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Nepal Travel Culture Shock – Be Prepared

Nepal Travel Culture Shock – Be Prepared
by Keri Gormley

There are certainly thousands of descriptive articles about travel to Nepal and the many attractions and sights to see as well as people’s family vacation experiences. These articles do a great deal of describing the “what” and “where,” but very few choose to address and deal with the inter personal experiences of travel to Nepal. The cultural topics of Nepal travel. One such topic is the idea of culture shock, an idea that can be both a welcome and a rather startling experience for any tourist.

There are hundreds of definitions to what Nepal culture shock is, but in the plainest of English, it’s the apprehension and feelings of surprise, disorientation, uncertainty and anxiety one experiences when faced with surroundings and cultural norms very different from those at home.

Culture shock on some level, is felt when traveling to any country even remotely different from one’s homeland. As such, the culture shock one feels when traveling to Nepal may be significant, brought on by Nepal’s substantial cultural contrasts.

Being flexible, open-minded and participating in non-judgmental observation are some of the necessary adjustments that have to be made for sanity reasons when choosing to travel to Nepal as well as being mentally prepared to cope with the cultural differences that will be seen.

Your first 10 minutes in Nepal can give you a more intense feeling of culture shock than three months traveling through Europe. It can be surprising, when you finally land at the airport and walk to collect your things, (more on this in the visa and airport tips section) to find complete strangers roughly pulling your luggage from the conveyor belt and throwing the bags into an empty spot on the dirty ground. When you get in a taxi to go to your hotel you just might be surprised at the driving laws – or lack thereof. High speeds with the chaos of the busy Kathmandu city and many small pieces of information for your brain to process at one time can be disorienting and when your driver passes a car by merely driving into oncoming traffic it will create a feeling of anxiety.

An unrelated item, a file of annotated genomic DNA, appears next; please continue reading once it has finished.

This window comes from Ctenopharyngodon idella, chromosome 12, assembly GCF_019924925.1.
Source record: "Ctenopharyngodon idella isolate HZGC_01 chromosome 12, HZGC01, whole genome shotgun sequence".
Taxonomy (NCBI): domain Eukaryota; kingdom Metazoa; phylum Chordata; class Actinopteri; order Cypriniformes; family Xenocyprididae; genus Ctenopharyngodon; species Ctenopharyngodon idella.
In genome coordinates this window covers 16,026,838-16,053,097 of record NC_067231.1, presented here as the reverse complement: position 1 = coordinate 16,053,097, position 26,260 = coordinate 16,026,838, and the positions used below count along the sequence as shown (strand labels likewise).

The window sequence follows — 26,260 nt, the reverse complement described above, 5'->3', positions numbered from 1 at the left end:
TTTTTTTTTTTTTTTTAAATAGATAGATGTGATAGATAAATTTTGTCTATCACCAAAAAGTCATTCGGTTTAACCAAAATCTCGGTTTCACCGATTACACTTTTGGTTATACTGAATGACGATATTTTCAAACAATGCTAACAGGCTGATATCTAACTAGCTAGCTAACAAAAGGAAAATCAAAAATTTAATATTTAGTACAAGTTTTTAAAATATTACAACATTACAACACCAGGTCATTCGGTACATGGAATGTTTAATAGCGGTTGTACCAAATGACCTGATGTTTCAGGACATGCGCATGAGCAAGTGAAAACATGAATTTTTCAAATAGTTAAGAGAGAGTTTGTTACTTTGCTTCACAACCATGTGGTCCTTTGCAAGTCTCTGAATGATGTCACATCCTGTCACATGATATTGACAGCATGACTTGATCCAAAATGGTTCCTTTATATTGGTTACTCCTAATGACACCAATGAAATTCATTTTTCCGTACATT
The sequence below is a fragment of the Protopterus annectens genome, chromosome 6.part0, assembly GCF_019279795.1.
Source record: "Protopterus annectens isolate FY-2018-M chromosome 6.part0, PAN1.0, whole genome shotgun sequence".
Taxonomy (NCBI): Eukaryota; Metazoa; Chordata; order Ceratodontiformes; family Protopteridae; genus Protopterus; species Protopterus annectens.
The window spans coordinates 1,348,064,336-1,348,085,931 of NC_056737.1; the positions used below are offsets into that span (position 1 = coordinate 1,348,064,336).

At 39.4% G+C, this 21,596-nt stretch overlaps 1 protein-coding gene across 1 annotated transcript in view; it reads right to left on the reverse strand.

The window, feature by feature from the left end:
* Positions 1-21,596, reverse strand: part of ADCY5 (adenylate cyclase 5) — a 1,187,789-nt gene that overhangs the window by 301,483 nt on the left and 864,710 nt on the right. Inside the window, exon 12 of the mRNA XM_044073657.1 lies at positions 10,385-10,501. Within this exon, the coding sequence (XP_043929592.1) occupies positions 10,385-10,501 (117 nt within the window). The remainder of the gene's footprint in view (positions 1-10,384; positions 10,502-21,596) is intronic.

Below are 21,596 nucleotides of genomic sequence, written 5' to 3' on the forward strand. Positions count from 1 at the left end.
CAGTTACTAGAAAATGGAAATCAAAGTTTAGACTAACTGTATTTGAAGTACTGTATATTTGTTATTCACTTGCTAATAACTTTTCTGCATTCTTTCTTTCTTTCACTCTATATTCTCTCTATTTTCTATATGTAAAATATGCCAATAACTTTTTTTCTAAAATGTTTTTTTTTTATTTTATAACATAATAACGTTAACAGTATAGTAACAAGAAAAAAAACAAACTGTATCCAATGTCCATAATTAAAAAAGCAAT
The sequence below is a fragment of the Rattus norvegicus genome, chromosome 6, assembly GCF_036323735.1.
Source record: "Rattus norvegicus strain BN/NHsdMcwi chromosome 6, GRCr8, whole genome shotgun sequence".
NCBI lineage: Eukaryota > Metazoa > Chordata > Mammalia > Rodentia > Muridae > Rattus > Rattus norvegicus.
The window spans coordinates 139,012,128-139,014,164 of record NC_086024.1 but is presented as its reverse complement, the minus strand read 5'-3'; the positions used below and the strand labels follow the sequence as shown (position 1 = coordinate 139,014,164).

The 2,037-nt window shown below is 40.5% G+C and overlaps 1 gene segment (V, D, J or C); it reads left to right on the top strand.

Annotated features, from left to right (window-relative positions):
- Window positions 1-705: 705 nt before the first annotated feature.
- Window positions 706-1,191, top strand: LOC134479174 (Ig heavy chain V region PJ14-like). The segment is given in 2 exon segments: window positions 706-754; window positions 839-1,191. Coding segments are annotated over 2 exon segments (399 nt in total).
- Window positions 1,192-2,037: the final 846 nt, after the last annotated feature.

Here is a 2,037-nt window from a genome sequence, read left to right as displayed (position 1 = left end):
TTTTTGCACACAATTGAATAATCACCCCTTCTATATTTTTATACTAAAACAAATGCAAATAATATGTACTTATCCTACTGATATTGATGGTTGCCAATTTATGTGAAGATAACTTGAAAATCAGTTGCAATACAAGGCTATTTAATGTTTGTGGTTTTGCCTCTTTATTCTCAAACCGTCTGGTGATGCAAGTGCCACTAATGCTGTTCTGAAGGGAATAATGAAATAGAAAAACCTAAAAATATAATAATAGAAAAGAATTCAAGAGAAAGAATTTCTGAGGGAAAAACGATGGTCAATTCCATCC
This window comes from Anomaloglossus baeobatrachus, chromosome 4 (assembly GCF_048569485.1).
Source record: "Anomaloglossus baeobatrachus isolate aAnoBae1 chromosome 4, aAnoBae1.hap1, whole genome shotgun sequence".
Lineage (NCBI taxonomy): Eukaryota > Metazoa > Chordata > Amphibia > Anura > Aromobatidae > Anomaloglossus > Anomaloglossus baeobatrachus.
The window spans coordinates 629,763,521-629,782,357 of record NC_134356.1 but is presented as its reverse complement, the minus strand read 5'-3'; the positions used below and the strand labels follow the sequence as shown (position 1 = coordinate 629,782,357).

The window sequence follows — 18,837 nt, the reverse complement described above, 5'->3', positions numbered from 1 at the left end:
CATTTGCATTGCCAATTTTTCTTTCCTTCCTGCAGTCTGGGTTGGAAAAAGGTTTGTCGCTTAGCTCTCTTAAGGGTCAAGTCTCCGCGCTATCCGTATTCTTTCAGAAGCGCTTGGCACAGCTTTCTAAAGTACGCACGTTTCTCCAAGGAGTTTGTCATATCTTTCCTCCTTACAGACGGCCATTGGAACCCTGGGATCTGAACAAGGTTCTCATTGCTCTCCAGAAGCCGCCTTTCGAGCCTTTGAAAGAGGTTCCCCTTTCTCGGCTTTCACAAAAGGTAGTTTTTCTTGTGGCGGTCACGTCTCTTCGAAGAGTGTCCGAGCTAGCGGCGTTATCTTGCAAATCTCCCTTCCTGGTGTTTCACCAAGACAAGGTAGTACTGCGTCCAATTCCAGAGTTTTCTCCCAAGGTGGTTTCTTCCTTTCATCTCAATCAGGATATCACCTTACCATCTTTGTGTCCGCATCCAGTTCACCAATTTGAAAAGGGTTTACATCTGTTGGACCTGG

Your route will pass a blur of ethnic Nepali women (more on Nepal’s ethnic groups) in brightly colored printed dresses buying and selling merchandise, Nepali men laughing in a large group, police men wearing what looks like a hospital mask calmly sitting on a well groomed horse observing the swarms of pedestrians, wild dogs and sacred cows are seen eating a buffet from the local garbage piles and boys and boys hold hands walking down the street while it is a rarity to see a man and woman doing the same. Pedestrians attempting to cross the street, step forwards in front of vehicles then backwards always being flexible with the changing traffic conditions from moment to moment.

A repetitive sound that is somewhat annoying and alarming at first, are constant car and motorcycle horns blaring. Your nerves will learn that these sounds are actually not supposed to be an alert noise as they are in the western world, but here, they are helpful hints that say ‘I am here, so do not hit me with your car’ or the horn can also mean ‘Hello pedestrian, I see you but I will not be stopping or slowing down to let you cross the road, so you better wait.’ Occasionally a taxi driver will seem to be stocking walking tourists and when the travelers turn to see who is following them the driver will let out a nice ‘honk’ but it is their way of offering you a ride – by you paying them for their services.

As you zip along in the taxi your gaze might suddenly focus on a cow that is standing with no urgency to move in the middle of your driving path! In the nic of time your driver will swerve around the animal as if it were a typical roundabout.

Avia Travel NepalBesides the live ‘middle of the street’ cow statues, you will see dogs roaming the streets. They wander the neighborhoods aimlessly and they sleep wherever they please even following the influence of the cow by taking rest in the middle of the street. It will be a shock the first time (maybe every time) to watch a motorcycle drive past these unmoving dead looking dogs. The tires come within inches of the animals snout and the dog will not even stir at their near-death experience.

For those wanting to travel to Nepal, expect daily life activities that are not normal to you and your home country. Much of the alarming and disorientating effects of culture shock felt when you travel to Nepal, can be avoided by preparing yourself for the cultural differences and a better understanding of Nepal as a country in general. Read books or Nepal travel articles and dig deeper than the generic ‘travel’ guides by getting information about the countries social aspects.

It is impossible for anyone to travel to Nepal and avoid contact with the contrasts between Nepal and your homeland, and it is likely one of the reasons you are going, but doing a little research before you travel will help to prepare you mentally for when these contrasts become part of your reality and will only add ease to the coping with strange situations and increase your enjoyment of travel in Nepal.

For more related article on Nepal Travel please visit the Nepal Travel Articles Section.

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